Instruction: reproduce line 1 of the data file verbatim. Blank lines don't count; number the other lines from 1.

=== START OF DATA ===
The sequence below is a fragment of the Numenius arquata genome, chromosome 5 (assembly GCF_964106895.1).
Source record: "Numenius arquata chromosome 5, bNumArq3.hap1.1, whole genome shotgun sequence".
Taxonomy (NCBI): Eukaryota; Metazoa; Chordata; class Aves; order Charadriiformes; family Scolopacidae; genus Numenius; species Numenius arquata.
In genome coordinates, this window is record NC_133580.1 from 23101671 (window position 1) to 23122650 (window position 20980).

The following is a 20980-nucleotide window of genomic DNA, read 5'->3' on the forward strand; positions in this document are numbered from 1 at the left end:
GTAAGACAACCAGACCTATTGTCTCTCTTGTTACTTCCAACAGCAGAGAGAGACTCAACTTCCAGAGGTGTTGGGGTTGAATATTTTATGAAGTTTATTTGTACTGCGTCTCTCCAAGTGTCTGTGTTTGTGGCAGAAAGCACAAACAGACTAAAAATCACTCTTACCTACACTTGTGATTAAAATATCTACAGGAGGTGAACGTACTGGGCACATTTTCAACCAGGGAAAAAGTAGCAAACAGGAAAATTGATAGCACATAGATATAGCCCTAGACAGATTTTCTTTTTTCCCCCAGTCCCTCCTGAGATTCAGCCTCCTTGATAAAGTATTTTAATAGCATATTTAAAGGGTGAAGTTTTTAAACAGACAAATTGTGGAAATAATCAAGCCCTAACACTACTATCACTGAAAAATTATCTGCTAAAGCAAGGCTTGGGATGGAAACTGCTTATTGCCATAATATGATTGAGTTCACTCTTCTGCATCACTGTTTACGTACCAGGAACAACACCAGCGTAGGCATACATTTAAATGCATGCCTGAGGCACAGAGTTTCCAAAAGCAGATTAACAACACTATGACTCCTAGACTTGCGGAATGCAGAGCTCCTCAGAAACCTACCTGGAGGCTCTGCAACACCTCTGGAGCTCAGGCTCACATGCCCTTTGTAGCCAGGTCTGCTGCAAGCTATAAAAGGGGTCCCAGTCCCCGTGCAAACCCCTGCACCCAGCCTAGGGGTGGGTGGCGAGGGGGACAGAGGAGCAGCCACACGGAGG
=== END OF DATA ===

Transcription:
The sequence below is a fragment of the Numenius arquata genome, chromosome 5 (assembly GCF_964106895.1).